Retinal Arterial Macroaneurysms

Friday, Jul 1, 2022 by Nisha Gupta, MD

This month we will talk about retinal arterial macroaneurysms (RAM).

What is a retinal macroaneurysm?

Macroaneurysms are focal enlarged areas of an artery in the retina. This usually affects older patients, women more than men, and has a strong association with chronic high blood pressure.

What are the symptoms?

Many patients do not have any symptoms. If the macroaneurysm bleeds or causes fluid to accumulate in the macula, patients may have blurry or distorted vision. Floaters may occur if there is bleeding in the vitreous (the space in the back of the eye filled with gel).

How is it detected?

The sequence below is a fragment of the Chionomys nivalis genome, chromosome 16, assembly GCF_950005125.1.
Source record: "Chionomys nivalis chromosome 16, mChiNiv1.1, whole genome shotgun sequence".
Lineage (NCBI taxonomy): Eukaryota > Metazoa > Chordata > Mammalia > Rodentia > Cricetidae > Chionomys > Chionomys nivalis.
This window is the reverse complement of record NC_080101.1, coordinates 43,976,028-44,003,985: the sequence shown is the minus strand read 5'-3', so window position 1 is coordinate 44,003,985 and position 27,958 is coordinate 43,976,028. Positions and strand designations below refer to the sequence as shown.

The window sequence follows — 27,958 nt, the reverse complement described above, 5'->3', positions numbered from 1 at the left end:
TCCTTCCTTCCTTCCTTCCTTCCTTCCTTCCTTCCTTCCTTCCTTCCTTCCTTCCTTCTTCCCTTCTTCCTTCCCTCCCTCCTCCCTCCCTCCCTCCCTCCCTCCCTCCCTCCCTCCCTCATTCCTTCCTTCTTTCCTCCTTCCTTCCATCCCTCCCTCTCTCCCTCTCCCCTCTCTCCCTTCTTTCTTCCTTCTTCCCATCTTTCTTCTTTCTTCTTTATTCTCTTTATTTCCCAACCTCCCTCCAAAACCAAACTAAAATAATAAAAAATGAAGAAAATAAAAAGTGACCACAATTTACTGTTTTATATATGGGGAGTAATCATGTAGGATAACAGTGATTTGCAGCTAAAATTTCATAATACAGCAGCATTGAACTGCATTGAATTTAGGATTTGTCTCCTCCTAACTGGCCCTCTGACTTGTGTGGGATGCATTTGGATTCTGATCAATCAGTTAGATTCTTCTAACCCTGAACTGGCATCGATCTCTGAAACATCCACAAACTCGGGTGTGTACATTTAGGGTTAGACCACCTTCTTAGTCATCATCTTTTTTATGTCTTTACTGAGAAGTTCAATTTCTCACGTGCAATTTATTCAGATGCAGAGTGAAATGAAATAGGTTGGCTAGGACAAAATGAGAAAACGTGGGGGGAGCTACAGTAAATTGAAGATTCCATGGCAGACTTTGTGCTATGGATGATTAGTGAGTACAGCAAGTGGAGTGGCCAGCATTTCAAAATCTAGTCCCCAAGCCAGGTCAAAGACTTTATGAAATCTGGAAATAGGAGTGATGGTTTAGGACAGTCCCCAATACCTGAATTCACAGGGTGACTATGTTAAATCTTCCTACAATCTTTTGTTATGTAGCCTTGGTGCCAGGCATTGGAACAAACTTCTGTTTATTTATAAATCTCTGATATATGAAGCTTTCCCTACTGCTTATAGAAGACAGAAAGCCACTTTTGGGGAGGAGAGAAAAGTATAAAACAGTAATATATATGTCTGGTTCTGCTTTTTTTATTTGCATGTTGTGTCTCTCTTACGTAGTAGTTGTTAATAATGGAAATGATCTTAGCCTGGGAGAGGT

A comprehensive exam including checking the vision and dilating the eyes to view the retina are imperative. Optical coherence tomography, OCT, is a photo that shows if fluid or blood have accumulated in the layers of the macula. A fluorescein angiography may be done to show the microaneurysm more clearly. This test involves injecting a dye into the blood vessel in the arm to take pictures as the dye travels through the bloodstream.

The following photo shows the macroaneurysm with surrounding blood in the retina.

Choroidal Nevus

Retinal Arterial Macroaneurysms. Image Source 1

What are the treatments?

Most retinal arterial macroaneurysms resolve on their own without treatment. Patients should see their primary doctor to check for high blood pressure. If there is a rupture, this is monitored closely for several months. Proper control of the blood pressure may lower the risk of macroaneurysm rupture. Laser and eye injections have been used to treat the bleeding and fluid from a rupture.

Return next month for a discussion on a new topic!

  1. Image courtesy of Optos [return]

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